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Thread: Advice needed on 1 month vietnam trip.

  1. #1

    Default Advice needed on 1 month vietnam trip.

    Hi seniors

    I am preparing for my one month long Vietnam trip some where in May next year. One month should be sufficient for me to look see most of Vietnam at a slower pace (I wish). Will be having a tight schedule during that period so it will be better for me to prepare my stuffs first.

    Currently I am using the 550D, with tokina 11-16 F2.8, EFS 18-135 and EF50 F1.8.

    There are a few questions that I need some advice on. Hope that anyone with experience can give me some advice.

    1) As I expect lots of landscape, the 11-16 will be my main lens. I will be bringing a second lens, but don't know which to bring. 18-135 covers a wider range and 50mm 1.8 aperture is good for low light condition. (really can't make up my mind over this two)

    2) I am currently not using any filter on my tokina. Previously own a cheapo filter but had very bad ghosting and flare. As I will be going to sand dunes, there bound to be sand flying all over. So what would be a good filter with better resistant to flare. my budget for the filter would be around $60.

    3) I will be bringing my lenspen for the trip. Is there a need for me to get a blower as well?

    4) There are quite a fair bit of boat rides in the trip and I may do some canoeing in Halong Bay, so is there a need for me to get a waterproof casing? I search online for waterproof casing but can only find those high-end casing that cost over 1k.

    5) Last question, I own 2 x 8gb SD card and most likely I will be taking in JPEG to maximise the memory. Is 2 x 8gb sufficient should I get more? (was thinking of getting an extra 16gb, kiasu a bit

    Sorry for the noob questions, usually I don't travel this long and this will be my first trip to vietnam

    Thanks in advance.

  2. #2

    Default Re: Advice needed on 1 month vietnam trip.

    Hi Claudius. Last month when I was at Ha Long I asked whether I could bring my D-SLR on the canoe... I was stopped and asked to board a larger boat instead. This option is probably available since there will be other tourist who do not wish to canoe. An additional fee applies and for my case it was 100,000 VND a head. I consider this over-priced for a 10 min row-boat ride but that must have been because a huge bunch of white tourist were ahead of us.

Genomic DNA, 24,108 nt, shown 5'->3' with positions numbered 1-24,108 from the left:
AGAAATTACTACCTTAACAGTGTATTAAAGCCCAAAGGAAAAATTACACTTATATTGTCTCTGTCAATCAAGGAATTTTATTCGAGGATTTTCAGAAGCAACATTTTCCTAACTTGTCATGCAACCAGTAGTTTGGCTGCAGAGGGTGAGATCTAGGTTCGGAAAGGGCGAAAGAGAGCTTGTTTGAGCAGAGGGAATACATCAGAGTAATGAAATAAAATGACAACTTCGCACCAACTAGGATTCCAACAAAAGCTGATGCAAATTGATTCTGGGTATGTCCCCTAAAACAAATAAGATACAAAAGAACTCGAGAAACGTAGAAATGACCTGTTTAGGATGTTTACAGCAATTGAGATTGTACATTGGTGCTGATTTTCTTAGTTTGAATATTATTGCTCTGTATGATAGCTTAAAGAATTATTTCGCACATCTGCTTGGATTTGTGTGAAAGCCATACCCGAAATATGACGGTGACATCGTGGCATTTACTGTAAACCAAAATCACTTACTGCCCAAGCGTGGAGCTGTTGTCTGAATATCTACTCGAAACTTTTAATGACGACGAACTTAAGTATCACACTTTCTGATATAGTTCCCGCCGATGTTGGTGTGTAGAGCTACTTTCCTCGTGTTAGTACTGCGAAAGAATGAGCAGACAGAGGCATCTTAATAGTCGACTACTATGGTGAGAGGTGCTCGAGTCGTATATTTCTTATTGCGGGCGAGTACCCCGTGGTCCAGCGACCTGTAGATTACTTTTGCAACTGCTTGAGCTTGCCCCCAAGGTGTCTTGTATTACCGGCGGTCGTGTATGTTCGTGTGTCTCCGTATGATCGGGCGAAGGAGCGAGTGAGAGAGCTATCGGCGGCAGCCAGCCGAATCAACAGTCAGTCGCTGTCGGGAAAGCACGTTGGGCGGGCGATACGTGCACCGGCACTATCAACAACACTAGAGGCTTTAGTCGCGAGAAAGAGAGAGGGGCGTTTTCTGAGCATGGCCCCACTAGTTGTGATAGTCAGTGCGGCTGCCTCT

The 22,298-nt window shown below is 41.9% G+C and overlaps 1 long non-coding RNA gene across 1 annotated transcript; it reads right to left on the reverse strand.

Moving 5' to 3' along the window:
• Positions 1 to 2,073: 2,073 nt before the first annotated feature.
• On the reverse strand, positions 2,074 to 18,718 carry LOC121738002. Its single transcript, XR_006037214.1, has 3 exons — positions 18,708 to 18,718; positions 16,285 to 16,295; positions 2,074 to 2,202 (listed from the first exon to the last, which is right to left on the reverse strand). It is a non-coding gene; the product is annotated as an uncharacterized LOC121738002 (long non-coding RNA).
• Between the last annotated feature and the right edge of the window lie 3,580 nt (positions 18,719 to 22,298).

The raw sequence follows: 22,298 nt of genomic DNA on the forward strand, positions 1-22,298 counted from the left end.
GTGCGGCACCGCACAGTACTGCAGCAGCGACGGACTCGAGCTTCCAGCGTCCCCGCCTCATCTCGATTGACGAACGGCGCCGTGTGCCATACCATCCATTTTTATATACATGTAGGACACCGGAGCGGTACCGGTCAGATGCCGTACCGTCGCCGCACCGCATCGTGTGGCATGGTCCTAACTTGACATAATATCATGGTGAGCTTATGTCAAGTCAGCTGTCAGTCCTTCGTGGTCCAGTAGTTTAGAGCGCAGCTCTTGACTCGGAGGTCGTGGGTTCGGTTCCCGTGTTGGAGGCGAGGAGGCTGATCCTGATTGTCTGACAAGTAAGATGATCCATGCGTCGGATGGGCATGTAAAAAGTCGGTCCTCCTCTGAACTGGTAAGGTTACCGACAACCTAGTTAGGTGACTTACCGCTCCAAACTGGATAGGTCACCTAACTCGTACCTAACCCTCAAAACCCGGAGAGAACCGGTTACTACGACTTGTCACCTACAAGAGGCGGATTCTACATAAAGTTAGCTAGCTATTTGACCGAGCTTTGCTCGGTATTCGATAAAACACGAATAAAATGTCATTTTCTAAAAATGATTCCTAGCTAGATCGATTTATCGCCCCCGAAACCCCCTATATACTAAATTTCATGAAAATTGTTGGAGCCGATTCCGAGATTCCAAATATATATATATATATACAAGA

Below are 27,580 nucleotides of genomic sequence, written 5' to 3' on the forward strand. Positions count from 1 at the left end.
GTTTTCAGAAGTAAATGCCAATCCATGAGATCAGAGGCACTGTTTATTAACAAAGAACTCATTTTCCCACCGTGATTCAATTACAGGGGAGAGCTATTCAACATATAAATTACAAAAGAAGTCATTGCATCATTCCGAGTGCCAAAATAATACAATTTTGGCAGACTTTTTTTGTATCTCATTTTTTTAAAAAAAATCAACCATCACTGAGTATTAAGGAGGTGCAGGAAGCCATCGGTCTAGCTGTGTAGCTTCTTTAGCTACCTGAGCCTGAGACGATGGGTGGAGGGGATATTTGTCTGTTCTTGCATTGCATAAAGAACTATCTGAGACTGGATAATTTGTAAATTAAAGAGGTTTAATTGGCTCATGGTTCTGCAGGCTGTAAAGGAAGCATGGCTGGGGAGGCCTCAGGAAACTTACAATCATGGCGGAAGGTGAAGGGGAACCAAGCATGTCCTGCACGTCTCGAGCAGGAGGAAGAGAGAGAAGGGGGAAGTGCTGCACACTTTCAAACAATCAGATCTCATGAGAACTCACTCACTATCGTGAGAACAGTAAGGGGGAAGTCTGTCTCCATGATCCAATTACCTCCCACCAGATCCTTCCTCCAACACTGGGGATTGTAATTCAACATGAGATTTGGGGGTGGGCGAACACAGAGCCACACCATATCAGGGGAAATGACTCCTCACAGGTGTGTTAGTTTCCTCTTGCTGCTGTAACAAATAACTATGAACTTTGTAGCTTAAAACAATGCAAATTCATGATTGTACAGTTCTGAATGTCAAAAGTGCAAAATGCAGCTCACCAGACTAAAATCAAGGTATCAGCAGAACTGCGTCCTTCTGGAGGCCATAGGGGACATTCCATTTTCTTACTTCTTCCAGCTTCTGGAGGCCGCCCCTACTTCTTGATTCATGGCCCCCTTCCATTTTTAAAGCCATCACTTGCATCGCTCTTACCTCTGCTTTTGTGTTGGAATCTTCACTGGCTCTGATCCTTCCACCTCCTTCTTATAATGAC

Regarding the Mui Ne sand dunes... it's not really a real desert so sand doesn't really fly around, and infact the weather there is drier and more pleasant than in Ho Chi Minh City. The Hoya HMC UV(C), preferably the made-in-japan version filters are your best bet if you find them now. They are not slim thread else you will need to splurge approx. $90 for the B+W XS-PROs which are worth every buck due to the strong coating and ease of cleaning (a concern for UWAs, you don't want smudges to ruin your pic). Wide-angle lenses may not be the best choice for the dunes, since you will still see greenery and a lake on one side unless you trek really deep into the dunes.

    I'm paranoid regarding scams and touting in vietnam so if you happen to need a jeep-ride around the coastal and mui ne dunes area you can look Mr Binh from Mr Binh's Adventure Tours. A jeep-based tour guide with good english, a trustable man.

    I assume you will be starting from Ho Chi Minh City? Don't forget to visit the Vinaphone mobile service centre at Nguyen Du Street (Pronounced as "ng-when you". District 1 i think) and buy a 3G sim card at 50,000 VND. GPS is extremely important if you want to get around fast, and 3G is the fastest way to go in vietnam.

    Depending on how in-depth you are planning your trip to be, 1 month might be too long for vietnam. The best part about VN is the amazingly well developed ammenities and ease of travel (well because travelling is cheap) to even the least popular tourist attractions, so getting around is close to no problem.

    When I was in the north I spent 1 day in Hanoi, 1 Day at the Perfume Pagoda and 1 Day at Ha Long bay and felt it was more than sufficient.

    In the south, If you are visit the highlands eg. Da Lat - Buon Me Thuot, you'll need more time due to the difficult road and terrain. Securing the telephone number of a good, dependable taxi driver is very important. Most if not all taxi drivers in vietnam are well-educated (for vietnamese standards) and the determining factor is their level of english. Also in the mean-time, read up on some basic vietnamese phrases. The crux is to be understood and not to understand, since vietnamese speak in various accents and consonants can change every 150 km.
    Last edited by surrephoto; 22nd October 2011 at 06:22 AM.

  3. #3